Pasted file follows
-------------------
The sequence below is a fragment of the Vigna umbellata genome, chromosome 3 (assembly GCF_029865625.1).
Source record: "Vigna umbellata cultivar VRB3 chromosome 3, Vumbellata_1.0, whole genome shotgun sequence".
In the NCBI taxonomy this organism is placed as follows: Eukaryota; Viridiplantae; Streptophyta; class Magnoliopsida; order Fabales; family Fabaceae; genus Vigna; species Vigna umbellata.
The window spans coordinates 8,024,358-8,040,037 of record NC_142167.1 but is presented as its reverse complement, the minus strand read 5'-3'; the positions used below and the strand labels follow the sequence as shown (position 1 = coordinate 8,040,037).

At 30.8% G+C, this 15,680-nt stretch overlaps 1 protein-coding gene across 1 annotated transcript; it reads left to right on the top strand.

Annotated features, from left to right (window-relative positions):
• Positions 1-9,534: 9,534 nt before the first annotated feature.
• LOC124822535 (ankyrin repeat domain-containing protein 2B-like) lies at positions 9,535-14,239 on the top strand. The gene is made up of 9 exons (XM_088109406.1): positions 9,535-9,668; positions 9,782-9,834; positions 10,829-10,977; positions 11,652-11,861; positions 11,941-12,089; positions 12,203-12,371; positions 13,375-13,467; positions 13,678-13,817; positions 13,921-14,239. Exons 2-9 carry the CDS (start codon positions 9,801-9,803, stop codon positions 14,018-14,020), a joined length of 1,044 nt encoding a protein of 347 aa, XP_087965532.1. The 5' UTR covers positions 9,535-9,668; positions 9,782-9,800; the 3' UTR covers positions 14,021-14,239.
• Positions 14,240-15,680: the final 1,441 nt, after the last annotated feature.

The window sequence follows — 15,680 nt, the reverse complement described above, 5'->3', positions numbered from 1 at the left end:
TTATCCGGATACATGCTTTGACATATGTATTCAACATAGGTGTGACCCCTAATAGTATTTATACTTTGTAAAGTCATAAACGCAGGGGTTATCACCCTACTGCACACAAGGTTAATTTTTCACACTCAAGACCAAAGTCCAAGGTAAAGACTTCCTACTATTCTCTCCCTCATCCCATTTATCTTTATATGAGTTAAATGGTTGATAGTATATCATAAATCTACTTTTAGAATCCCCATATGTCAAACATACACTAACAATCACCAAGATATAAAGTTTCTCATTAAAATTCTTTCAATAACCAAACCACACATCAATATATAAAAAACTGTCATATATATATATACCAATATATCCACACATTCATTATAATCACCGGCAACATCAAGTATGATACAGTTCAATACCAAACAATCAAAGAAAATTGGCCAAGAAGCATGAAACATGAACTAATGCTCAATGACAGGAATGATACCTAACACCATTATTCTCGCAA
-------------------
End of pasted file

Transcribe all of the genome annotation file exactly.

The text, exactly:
The sequence below is a fragment of the Vigna umbellata genome, chromosome 3 (assembly GCF_029865625.1).
Source record: "Vigna umbellata cultivar VRB3 chromosome 3, Vumbellata_1.0, whole genome shotgun sequence".
In the NCBI taxonomy this organism is placed as follows: Eukaryota; Viridiplantae; Streptophyta; class Magnoliopsida; order Fabales; family Fabaceae; genus Vigna; species Vigna umbellata.
The window spans coordinates 8,024,358-8,040,037 of record NC_142167.1 but is presented as its reverse complement, the minus strand read 5'-3'; the positions used below and the strand labels follow the sequence as shown (position 1 = coordinate 8,040,037).

At 30.8% G+C, this 15,680-nt stretch overlaps 1 protein-coding gene across 1 annotated transcript; it reads left to right on the top strand.

Annotated features, from left to right (window-relative positions):
• Positions 1-9,534: 9,534 nt before the first annotated feature.
• LOC124822535 (ankyrin repeat domain-containing protein 2B-like) lies at positions 9,535-14,239 on the top strand. The gene is made up of 9 exons (XM_088109406.1): positions 9,535-9,668; positions 9,782-9,834; positions 10,829-10,977; positions 11,652-11,861; positions 11,941-12,089; positions 12,203-12,371; positions 13,375-13,467; positions 13,678-13,817; positions 13,921-14,239. Exons 2-9 carry the CDS (start codon positions 9,801-9,803, stop codon positions 14,018-14,020), a joined length of 1,044 nt encoding a protein of 347 aa, XP_087965532.1. The 5' UTR covers positions 9,535-9,668; positions 9,782-9,800; the 3' UTR covers positions 14,021-14,239.
• Positions 14,240-15,680: the final 1,441 nt, after the last annotated feature.

The window sequence follows — 15,680 nt, the reverse complement described above, 5'->3', positions numbered from 1 at the left end:
TTATCCGGATACATGCTTTGACATATGTATTCAACATAGGTGTGACCCCTAATAGTATTTATACTTTGTAAAGTCATAAACGCAGGGGTTATCACCCTACTGCACACAAGGTTAATTTTTCACACTCAAGACCAAAGTCCAAGGTAAAGACTTCCTACTATTCTCTCCCTCATCCCATTTATCTTTATATGAGTTAAATGGTTGATAGTATATCATAAATCTACTTTTAGAATCCCCATATGTCAAACATACACTAACAATCACCAAGATATAAAGTTTCTCATTAAAATTCTTTCAATAACCAAACCACACATCAATATATAAAAAACTGTCATATATATATATACCAATATATCCACACATTCATTATAATCACCGGCAACATCAAGTATGATACAGTTCAATACCAAACAATCAAAGAAAATTGGCCAAGAAGCATGAAACATGAACTAATGCTCAATGACAGGAATGATACCTAACACCATTATTCTCGCAA